I heard their voices, a duet if you will, one after another wishing me a happy holiday and singing, Beautiful-Beautiful Brown Eyes.

I have blue eyes, so I figured Ruth was singing for her son. She and my mom used to send their 'recordings' to him when he lived in the barracks, and he played them on an old fashioned clunky tape recorder.

So, there I stood in the elderly, retired school teachers' living room, suffering from complex emotions and pregnancy hormones, trying to maintain my composure, trying to look a little shocked at the "bad news from home" "HMMING" and "Oh my-ing", wanting to shout jubilantly, "Merry Christmas; what do you two think you're doing calling the Alaska State Police to find me?!" Instead I said, "I love you too and thanks for letting me know."

"Oh yes, officer, everything is okay back home. Thank you."

When I looked into her coffin last night and saw her wearing a sky blue chiffon dress and a peaceful expression, I released a torrent of silent laughter at all of the silly things she and my late mom engaged in.

I packaged up a prayer, tied it loosely with a ribbon of forgiveness, and asked her to take it to heaven to hand to my mom just in case they bump into one another.
Lord help the angelic choir if those two reunite and try to chime in.


Tuesday, February 8, 2011

A present from the past

Over the weekend I stopped in the Goodwill store. I usually buy my books there for
seventy cents each. When I got home I discovered a folded peice of paper tucked between the pages. There were two names and phone numbers. The handwriting resembled my late mom's and gave me a chill-thrill for a moment. Then I discovered a memento from the 1940's. It was a selective service card that had probably been used as a bookmark. I phoned the top number, but the man did not answer, so I phoned the number at the bottom. Diana answered with a cheery hello. Her voice sounded like my writer friend, Dianna, but it wasn't.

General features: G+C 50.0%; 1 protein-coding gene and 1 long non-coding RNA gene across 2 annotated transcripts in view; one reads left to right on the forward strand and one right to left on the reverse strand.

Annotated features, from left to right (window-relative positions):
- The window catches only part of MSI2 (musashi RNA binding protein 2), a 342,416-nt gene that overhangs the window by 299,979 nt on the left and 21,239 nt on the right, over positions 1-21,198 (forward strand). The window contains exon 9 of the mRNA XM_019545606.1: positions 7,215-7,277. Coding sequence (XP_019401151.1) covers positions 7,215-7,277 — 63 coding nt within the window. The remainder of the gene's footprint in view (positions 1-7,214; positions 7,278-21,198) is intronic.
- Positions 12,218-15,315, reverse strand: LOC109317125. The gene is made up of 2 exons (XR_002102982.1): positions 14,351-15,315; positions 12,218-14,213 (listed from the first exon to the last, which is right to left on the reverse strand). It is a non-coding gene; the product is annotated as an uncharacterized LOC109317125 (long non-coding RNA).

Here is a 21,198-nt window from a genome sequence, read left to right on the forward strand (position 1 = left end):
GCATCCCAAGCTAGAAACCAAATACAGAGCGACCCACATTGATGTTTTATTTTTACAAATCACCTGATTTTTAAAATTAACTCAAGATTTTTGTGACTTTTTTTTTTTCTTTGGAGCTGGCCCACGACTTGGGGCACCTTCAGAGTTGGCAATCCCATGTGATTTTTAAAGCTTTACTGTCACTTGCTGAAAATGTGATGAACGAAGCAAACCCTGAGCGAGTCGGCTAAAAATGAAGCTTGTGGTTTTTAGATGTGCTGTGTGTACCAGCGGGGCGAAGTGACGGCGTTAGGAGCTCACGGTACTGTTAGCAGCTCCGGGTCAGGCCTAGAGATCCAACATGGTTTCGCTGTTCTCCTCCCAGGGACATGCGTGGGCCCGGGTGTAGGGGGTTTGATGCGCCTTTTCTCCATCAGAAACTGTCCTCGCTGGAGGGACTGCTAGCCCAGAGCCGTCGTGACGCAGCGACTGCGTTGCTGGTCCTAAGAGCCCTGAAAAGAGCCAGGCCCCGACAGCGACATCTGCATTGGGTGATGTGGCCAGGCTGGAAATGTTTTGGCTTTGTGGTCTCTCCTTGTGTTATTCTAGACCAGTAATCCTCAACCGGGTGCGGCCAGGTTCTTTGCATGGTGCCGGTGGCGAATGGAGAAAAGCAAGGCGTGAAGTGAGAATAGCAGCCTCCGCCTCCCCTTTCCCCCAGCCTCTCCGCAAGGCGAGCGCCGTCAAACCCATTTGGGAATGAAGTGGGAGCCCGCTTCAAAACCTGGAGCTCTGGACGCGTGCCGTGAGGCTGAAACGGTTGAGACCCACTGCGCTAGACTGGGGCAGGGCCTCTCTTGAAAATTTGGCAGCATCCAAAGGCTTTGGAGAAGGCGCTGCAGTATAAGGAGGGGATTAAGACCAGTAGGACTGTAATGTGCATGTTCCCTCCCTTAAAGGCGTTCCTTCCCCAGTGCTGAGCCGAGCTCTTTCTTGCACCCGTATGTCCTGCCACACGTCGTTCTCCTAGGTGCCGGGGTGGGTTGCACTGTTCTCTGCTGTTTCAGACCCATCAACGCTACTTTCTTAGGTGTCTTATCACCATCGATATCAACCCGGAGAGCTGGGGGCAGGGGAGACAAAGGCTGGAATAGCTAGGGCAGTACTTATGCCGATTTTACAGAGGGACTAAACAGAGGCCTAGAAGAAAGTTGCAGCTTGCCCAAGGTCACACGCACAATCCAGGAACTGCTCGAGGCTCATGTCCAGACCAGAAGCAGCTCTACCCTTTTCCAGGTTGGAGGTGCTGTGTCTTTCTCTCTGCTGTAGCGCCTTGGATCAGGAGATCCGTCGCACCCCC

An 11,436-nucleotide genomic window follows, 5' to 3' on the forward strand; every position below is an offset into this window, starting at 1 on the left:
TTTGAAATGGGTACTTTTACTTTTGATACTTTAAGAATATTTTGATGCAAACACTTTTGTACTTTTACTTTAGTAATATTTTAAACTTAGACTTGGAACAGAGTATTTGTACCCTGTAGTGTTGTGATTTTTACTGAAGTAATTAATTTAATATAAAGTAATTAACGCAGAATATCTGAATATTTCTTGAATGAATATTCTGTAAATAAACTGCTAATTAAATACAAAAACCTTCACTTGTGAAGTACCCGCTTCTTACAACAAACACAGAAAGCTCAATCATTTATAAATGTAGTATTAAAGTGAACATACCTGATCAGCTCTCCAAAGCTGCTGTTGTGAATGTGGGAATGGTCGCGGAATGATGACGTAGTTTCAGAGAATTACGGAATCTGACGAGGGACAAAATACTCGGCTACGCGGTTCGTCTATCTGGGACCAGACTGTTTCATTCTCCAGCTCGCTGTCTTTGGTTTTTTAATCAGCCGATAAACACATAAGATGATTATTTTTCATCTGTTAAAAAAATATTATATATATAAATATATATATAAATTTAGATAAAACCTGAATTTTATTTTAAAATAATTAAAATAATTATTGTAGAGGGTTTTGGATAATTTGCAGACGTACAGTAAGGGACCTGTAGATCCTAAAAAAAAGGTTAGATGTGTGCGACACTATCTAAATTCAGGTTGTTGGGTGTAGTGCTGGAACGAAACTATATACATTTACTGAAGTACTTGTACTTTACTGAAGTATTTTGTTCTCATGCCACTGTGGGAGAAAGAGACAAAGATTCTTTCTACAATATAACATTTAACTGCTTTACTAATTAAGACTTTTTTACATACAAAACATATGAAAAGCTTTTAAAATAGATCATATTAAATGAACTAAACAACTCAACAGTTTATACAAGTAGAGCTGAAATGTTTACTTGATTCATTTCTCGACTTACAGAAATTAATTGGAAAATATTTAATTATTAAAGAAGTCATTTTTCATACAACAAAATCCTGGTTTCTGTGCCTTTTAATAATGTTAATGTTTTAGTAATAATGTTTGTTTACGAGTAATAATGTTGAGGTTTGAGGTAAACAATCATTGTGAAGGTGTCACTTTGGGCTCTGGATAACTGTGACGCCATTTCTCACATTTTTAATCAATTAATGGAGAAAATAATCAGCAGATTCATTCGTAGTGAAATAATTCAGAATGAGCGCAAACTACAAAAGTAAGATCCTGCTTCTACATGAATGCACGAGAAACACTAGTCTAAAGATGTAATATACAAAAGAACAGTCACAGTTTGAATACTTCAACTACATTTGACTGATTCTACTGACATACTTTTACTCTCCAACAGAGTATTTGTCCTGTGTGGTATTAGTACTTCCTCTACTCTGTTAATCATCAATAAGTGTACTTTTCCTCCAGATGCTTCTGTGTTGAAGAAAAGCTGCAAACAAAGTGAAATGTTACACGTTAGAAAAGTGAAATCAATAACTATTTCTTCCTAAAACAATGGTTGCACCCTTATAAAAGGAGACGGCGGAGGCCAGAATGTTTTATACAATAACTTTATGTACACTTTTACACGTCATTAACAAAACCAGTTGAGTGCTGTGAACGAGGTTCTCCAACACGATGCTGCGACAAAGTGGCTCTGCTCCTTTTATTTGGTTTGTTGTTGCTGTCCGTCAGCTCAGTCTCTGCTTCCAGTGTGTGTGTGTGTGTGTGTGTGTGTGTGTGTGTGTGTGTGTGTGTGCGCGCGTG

I explained how I had come across the family memento which was faded and worn,
probably carried in a wallet for years. I could barely make out the name on the card, in fact, I read the first letter of the last name incorrectly. When Diana asked if it could be a "C" instead of a "P", I realized it was.

She said, "That's my grandfather!" I asked if he had lived on Edwards in the city and I could hear the excitement in her voice, "YES!"

I asked if she wanted me to mail it to her, and her response warmed my heart. "Yes, it will be like a receiving a present."

I thought, "Present from the past, an heirloom."

I hope when she holds that business card-sized fragile document in the palm of her hand, she feels her grandfather's kiss on her cheek, smells his unique scent or perhaps the aroma of spaghetti sauce simmering in a pot on Edwards Street. I hope she has a happy memory of him. I hope he is still alive and well.

This might seem inconsequential in the grand scheme of life, but it is my belief that we are all somehow connected, and there is a reason for everything. My grandfather came from Italy. I wonder if Diana's did too.

I hope that this family treaure will have a ripple effect and keep touching others in her family, perhaps mend a fence or make someone smile.

Blessings to you Diana if you are reading this.

Monday, February 7, 2011

Winter, beauty or beast?

A few months ago I stood on the opposite side of this hill and photographed the breathtakingly beautiful autumn leaves on these very trees, scarlet as a queen’s velvet cape, red as a new tricycle, yellow as Goldilock’s mane, golden as a ripe squash, orange as a goofy-grinning Jack-o-lantern. The chilled air crept under my jacket, slid up my sleeve and tapped my shoulder, a gentle reminder of winter’s impending wrath.

Yesterday, these trees were as astounding in their bareness as they were in their fall cloak. The hillside reminds me of the few weeks we have yet to climb to get over the hump, to reach the apex, to glimpse tiny buds at the tip of a branch, confirmation of the promise of new life, a renewal of my spirit that has been whitewashed by winter.

The unwrinkled snow blanket will give way to a lumpy emerald carpet plugged with sprigs of lilacs and an unruly patch of daffodils. The sky will retain its blue bonnet, and the billowy clouds will catch and release raindrops to enrich the earth and keep the seasons cycling.

I will peel off my layers, unburden my cares, inhale a tease of spring air, complain about rain and anxiously wrap myself in summer’s arms.